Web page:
Although the language of the Hebrew Bible has been dead for over two thousand years as a spoken tongue, there are some English words which are just as old, if not older in form today.
One of these is probably the word see-saw, a word for which it has been very difficult to find a derivation. A see saw operates best when there is equivalence of weight on both ends. The expression "so-so" is only another form of see-saw. I once asked a friend how his health was, and he replied "so-so," which I understood to mean that it Was the same as before, or "neither very good nor very bad," as it has been defined. Both of these terms, see-saw and so-so, seem to be derived from the Anglo-Saxon swa-swa, meaning so as, just as, so that. This was an extremely common expression in very Old English. At Matthew 5:41 in the Angle Bible we read: "And swa hwa swa the genyt thusend stapa, ga mid him othre twa thusend"—"And whosoever (literally, so-who-so) thee compels a thousand steps, go with him other two thousand."
When a Maltese person is asked about his health, he may reply, sewwa, just as we would say, "so-so."
In the Greek language we find the word isos, meaning equal. In the New Testament it is found in Matt. 20:12; Mark 14:56 (their witness agreed not); 14:59 (similar); Luke 6:34 (as much again); John 5:18 (making Himself equal with God); Acts 11:17 (the like gift); Phi1. 2:6 (to be equal with God); Rev. 21:16 (length and breadth. . . equal).
The word isos (found in our words isotherm, isogon, isosceles, isobar, etc.) has been traced back to an older form, visvos or wiswos, and this seems to go back to a still earlier form, svisvos or swiswos, very like the Old English swa-swa. We must remember that in Hebrew and in Greek an initial letter W or V in a word was lost very early. This rule helps us to reconstruct many words in the Hebrew language.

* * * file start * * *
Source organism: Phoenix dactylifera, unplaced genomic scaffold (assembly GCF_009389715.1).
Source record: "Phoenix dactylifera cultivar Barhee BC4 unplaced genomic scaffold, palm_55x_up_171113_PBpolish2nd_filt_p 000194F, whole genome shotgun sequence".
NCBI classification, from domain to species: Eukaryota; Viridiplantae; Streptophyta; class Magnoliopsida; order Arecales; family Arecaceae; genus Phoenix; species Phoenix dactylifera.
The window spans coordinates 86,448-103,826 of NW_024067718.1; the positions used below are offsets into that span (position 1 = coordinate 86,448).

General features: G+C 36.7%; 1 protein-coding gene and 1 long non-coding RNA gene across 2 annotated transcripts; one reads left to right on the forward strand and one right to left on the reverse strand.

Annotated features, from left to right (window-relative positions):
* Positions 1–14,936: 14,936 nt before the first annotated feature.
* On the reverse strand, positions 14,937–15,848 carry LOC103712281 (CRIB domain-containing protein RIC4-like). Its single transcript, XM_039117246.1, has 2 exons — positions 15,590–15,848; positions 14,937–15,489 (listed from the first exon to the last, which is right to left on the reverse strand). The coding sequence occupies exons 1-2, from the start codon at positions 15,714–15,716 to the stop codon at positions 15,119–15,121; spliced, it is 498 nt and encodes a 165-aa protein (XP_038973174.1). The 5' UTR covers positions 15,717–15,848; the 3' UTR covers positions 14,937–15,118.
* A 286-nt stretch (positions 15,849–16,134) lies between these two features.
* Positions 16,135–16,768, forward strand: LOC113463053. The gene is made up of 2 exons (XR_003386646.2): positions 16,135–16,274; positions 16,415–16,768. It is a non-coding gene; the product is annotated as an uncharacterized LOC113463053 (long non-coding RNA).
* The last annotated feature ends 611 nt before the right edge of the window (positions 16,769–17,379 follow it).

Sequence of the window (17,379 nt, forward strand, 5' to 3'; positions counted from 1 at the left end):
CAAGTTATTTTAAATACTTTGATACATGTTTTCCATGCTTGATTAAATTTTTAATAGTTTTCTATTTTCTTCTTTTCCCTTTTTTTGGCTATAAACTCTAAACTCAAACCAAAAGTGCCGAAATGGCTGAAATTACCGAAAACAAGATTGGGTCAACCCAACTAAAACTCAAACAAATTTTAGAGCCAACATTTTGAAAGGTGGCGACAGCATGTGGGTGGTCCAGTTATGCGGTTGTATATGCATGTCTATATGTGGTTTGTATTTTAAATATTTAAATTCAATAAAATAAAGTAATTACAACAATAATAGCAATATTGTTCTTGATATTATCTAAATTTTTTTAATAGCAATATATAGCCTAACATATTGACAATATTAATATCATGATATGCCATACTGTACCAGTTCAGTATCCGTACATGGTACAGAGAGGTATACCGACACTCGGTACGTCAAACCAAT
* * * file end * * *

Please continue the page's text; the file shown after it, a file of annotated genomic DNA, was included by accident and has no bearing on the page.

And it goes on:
We begin with the Hebrew word seah, meaning a measure (of flour or grain, etc., spelt Samek, Aleph, Heh). This word is found nine times. The Lexicons say its root is unknown. Such a measure was the equivalent of a fixed weight. The root must surely be the same as the root of Sasah (Only found at Isa. 27:8, King James Version "In measure," R.S.V. "Measure by measure."). That is the Septuagint rendering here, and it seems to be correct.
The most interesting word, however, is shavah (spelt Sh, U, Heh), found 23 times, and translated generally as to make equal, or to make like, or to make equivalent, as at Isaiah 46:5; Lam. 2:13; Dan. 5:21.
In Hebrew the combination of the letters Z or Tz along with the letters B or Ph seems to mark things or animals which are yellow or tawny in colour. For example, Zahab (or Zeb) means Gold, while Zeeb (or Zab) means a Wolf, as being of a tawny or yellowish colour, which was the kind of wolf known to the people of Israel. The word Tzahob (or Tzeb) means Yellow; Tzabua (or Tzbuo) is a Hyena (Jer. 12:9, as the Septuagint shews also); Tzbi is the Gazelle (Roe or Roebuck in the King James Bible). Tzepha (or Tzpho) is a Yellow Snake, and Tzaphia (or Tzphio) is excrement.
In the Anglo-Saxon tongue the word yellow was spelt geolu or geolo, from the root gol or gul, which root also produced our word wolf, probably originally spelt gwolukos, which gave rise in Latin to lupus, and in Greek to luquus, later lukos, both meaning wolf.
Thus we discover that the Hebrew word for yellow is also very like the word for wolf, although it comes from a root quite different.
A.T. Last updated 4.11.2005